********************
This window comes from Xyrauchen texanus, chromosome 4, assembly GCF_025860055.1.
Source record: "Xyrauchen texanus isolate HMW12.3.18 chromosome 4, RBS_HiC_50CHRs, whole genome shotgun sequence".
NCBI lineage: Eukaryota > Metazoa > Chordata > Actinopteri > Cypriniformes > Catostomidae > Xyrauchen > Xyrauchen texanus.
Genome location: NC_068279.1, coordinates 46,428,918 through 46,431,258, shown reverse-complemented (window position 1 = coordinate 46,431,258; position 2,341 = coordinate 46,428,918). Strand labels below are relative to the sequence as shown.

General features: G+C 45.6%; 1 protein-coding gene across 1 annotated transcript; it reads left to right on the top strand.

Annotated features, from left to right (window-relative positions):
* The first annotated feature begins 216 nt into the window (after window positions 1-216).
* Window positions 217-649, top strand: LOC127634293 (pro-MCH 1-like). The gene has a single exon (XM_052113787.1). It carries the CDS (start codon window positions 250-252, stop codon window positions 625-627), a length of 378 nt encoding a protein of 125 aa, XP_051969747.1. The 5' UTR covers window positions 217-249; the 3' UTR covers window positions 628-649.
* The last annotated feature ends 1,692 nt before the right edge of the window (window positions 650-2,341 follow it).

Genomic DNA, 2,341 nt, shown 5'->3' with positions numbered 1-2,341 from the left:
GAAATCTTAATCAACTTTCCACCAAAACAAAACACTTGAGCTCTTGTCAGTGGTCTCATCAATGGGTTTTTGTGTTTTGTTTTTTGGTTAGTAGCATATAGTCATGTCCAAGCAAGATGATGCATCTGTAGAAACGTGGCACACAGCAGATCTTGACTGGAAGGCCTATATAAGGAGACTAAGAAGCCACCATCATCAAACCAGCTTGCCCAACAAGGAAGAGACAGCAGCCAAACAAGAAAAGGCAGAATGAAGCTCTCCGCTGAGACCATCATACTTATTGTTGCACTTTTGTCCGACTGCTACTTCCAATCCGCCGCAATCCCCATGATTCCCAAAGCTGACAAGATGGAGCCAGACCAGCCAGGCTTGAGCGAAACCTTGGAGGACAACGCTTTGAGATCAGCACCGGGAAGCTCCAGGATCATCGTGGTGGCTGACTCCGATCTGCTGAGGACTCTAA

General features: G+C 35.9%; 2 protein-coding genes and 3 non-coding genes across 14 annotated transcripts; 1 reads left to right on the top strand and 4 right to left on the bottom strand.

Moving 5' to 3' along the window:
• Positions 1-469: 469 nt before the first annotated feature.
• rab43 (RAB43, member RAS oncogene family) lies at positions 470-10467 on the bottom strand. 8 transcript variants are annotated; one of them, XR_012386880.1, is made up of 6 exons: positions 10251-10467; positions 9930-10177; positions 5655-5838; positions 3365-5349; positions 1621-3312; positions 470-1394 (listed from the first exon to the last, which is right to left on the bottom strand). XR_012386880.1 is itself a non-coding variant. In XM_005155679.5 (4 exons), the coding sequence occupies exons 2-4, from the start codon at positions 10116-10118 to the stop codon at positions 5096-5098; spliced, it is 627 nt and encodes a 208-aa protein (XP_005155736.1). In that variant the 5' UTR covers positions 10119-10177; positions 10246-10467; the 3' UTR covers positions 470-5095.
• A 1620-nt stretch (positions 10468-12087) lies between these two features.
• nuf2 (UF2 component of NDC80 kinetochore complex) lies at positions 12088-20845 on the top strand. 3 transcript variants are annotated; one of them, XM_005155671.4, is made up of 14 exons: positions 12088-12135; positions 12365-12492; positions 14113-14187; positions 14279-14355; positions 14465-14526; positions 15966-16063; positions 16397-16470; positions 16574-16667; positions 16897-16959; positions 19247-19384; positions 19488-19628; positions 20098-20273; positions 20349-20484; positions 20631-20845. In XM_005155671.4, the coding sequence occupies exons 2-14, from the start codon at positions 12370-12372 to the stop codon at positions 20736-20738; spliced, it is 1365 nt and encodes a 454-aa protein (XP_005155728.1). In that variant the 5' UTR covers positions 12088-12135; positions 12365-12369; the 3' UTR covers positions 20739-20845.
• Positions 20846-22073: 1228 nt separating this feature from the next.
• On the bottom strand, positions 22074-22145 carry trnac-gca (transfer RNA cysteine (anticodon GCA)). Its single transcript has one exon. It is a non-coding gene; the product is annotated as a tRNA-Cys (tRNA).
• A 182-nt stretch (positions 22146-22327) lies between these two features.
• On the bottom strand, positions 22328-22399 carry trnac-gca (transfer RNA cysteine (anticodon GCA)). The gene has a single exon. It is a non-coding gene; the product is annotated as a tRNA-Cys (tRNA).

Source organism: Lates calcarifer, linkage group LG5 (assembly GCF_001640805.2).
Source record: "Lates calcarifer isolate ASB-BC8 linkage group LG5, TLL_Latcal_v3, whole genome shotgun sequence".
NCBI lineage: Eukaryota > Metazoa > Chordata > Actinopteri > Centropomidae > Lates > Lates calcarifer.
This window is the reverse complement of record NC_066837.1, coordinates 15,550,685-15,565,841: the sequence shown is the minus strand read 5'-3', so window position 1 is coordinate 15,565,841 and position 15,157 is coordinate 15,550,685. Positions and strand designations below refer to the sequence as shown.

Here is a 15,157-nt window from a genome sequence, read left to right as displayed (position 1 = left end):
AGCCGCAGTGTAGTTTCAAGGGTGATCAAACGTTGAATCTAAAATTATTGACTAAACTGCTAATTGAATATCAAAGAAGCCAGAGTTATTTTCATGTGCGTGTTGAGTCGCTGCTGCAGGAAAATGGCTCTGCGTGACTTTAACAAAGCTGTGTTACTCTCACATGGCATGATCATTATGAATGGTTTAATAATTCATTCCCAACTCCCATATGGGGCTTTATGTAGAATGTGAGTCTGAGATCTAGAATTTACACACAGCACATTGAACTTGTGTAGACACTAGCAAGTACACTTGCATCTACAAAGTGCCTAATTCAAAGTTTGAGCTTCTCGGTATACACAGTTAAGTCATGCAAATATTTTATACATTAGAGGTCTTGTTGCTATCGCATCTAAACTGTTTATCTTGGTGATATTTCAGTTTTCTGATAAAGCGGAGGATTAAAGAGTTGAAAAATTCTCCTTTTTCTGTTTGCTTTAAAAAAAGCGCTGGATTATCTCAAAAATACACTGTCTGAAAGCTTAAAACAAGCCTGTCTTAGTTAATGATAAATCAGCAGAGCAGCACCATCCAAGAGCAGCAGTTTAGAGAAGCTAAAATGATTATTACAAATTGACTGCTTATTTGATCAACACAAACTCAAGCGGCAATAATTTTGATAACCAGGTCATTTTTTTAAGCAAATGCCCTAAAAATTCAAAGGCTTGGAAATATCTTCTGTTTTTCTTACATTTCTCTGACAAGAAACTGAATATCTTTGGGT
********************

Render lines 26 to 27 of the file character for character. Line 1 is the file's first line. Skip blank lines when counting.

Here is a 15,157-nt window from a genome sequence, read left to right as displayed (position 1 = left end):
AGCCGCAGTGTAGTTTCAAGGGTGATCAAACGTTGAATCTAAAATTATTGACTAAACTGCTAATTGAATATCAAAGAAGCCAGAGTTATTTTCATGTGCGTGTTGAGTCGCTGCTGCAGGAAAATGGCTCTGCGTGACTTTAACAAAGCTGTGTTACTCTCACATGGCATGATCATTATGAATGGTTTAATAATTCATTCCCAACTCCCATATGGGGCTTTATGTAGAATGTGAGTCTGAGATCTAGAATTTACACACAGCACATTGAACTTGTGTAGACACTAGCAAGTACACTTGCATCTACAAAGTGCCTAATTCAAAGTTTGAGCTTCTCGGTATACACAGTTAAGTCATGCAAATATTTTATACATTAGAGGTCTTGTTGCTATCGCATCTAAACTGTTTATCTTGGTGATATTTCAGTTTTCTGATAAAGCGGAGGATTAAAGAGTTGAAAAATTCTCCTTTTTCTGTTTGCTTTAAAAAAAGCGCTGGATTATCTCAAAAATACACTGTCTGAAAGCTTAAAACAAGCCTGTCTTAGTTAATGATAAATCAGCAGAGCAGCACCATCCAAGAGCAGCAGTTTAGAGAAGCTAAAATGATTATTACAAATTGACTGCTTATTTGATCAACACAAACTCAAGCGGCAATAATTTTGATAACCAGGTCATTTTTTTAAGCAAATGCCCTAAAAATTCAAAGGCTTGGAAATATCTTCTGTTTTTCTTACATTTCTCTGACAAGAAACTGAATATCTTTGGGT